Yanagiba - The Iconic sushi knife
The Yanagiba, or willow-shaped knife, is the most commonly found sushi knife in any sushi bar. It is specifically designed to cut fish in one direction (pulling), as this will produce the best sashimi cuts.
What is considered to be a good sashimi cut?
A good sashimi cut is determined by its shape, smooth surface, and sharp edges. The yanagiba (or just yanagi for short) is specifically designed to make sashimi cuts easier.
These knives are made from high-quality, high-carbon steel. In order to retain their edge, they are made with two types of steel: a hard outer surface and a softer inner core.
The Yanagiba is a single-beveled knife, which means that only one side of the blade edge is sharpened, and the other side is slightly curved in. The curved side is to prevent fish from sticking to the blade.
These blades are thicker than the average Western knife but still considered relatively thin by Japanese standards.
Yanagi knives come in tons of different lengths. Which one should I buy?
These knives usually come in sizes from 200mm – 310mm (7.8″ – 12″). Honestly, the length is only determined by personal preference. I use a 210mm yanagi because it fits my cutting preferences. Please remember that the longer the blade, the harder it will be to use (for most people).
These blades are used primarily for cutting and portioning raw fish. We will get into portioning on another page, but for now we will focus on cutting sashimi and sushi rolls.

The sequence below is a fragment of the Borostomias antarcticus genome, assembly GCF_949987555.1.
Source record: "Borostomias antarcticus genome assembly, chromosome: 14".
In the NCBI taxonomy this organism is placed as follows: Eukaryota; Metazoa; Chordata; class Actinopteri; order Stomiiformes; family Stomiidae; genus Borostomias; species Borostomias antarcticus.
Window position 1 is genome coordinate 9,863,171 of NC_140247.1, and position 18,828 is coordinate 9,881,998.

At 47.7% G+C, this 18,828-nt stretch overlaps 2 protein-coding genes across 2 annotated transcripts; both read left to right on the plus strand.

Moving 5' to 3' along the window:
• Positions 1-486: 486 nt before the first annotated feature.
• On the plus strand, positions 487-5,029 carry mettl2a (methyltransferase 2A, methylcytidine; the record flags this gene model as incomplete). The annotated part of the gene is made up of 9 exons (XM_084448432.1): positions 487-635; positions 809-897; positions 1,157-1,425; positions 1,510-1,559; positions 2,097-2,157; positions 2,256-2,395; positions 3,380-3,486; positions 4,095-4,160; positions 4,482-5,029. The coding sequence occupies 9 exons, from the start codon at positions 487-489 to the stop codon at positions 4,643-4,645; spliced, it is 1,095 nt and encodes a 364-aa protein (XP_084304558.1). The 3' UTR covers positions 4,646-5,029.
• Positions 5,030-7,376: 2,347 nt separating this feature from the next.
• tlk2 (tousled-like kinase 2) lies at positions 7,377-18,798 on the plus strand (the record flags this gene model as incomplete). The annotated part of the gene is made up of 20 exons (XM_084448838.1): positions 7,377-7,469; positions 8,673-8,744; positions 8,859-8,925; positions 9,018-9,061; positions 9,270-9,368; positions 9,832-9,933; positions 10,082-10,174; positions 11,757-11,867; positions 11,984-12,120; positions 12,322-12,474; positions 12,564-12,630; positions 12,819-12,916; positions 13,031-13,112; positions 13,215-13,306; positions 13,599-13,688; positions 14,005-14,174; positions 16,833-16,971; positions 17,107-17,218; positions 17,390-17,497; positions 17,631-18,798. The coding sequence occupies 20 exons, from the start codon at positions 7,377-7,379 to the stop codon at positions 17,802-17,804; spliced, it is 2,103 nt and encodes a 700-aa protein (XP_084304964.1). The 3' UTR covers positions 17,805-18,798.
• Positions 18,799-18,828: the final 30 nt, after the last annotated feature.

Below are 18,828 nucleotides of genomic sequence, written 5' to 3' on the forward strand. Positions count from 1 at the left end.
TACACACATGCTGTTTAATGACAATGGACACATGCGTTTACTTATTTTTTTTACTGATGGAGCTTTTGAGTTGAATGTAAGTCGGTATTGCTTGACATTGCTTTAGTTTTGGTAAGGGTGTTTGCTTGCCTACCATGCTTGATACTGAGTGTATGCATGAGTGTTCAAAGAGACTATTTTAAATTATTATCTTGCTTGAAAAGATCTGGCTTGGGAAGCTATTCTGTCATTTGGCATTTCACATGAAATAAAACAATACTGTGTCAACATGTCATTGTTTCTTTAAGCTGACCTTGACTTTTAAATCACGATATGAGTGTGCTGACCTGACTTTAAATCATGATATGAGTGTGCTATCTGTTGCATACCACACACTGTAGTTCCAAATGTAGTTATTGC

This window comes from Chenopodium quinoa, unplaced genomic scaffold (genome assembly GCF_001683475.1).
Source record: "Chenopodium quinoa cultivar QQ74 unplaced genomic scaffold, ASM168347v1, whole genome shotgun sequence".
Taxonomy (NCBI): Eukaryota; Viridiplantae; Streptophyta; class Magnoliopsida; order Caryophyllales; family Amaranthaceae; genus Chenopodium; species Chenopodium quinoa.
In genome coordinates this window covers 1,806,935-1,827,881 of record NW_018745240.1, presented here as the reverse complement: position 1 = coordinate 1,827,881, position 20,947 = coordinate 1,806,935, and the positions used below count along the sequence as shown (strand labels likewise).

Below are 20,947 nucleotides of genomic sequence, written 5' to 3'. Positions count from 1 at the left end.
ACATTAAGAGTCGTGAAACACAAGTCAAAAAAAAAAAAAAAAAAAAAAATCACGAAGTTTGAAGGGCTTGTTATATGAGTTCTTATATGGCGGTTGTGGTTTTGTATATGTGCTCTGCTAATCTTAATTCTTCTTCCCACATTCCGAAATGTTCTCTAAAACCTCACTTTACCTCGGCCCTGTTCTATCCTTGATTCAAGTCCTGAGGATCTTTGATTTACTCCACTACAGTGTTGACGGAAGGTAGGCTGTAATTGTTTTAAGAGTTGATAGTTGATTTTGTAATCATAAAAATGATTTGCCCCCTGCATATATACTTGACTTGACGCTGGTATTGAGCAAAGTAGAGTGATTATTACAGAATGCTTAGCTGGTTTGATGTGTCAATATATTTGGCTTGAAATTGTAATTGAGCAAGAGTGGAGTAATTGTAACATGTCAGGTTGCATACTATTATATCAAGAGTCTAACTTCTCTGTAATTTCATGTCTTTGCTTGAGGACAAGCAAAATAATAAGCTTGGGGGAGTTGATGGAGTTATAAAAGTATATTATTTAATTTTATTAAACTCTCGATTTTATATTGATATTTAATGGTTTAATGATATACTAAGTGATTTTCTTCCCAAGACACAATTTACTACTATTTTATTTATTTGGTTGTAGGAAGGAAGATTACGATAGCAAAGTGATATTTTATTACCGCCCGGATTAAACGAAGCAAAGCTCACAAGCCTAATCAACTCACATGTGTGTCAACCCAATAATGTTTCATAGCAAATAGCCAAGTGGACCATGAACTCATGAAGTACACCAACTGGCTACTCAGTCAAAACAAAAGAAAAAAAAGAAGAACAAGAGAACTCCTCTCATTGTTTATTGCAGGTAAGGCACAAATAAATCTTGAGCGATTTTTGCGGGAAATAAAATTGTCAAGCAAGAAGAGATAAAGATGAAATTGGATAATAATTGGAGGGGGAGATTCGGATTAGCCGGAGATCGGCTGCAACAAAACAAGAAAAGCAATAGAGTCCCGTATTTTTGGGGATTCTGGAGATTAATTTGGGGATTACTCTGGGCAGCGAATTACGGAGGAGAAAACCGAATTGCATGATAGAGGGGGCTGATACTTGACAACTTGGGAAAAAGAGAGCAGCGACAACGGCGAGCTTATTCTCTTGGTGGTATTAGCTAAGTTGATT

Japanese Knives are designed to cut differently
The single largest difference between Western knives and Japanese knives is way in which they are designed to cut.
Western knives are designed to cut from the tip, pushing towards the heel of the knife to achieve the cut. Where as Japanese knives are designed to start from the heel of the knife and pull towards the tip to achieve the cut.
The Japanese say that a “pull” cut is more precise and controlled then the “push” cut. However, in order to achieve a good pulling cut, the knife must be incredibly sharp. Pulling cuts do not allow for as much pressure to be used as a pushing cut- so the cut is achieved by the weight of the blade and it’s well-honed edge.
- Push cuts are fast, strong, and used to cut through flesh and bones alike.
- Pull cuts are slower, precise, controlled, and used for things like sashimi and trimming other meats.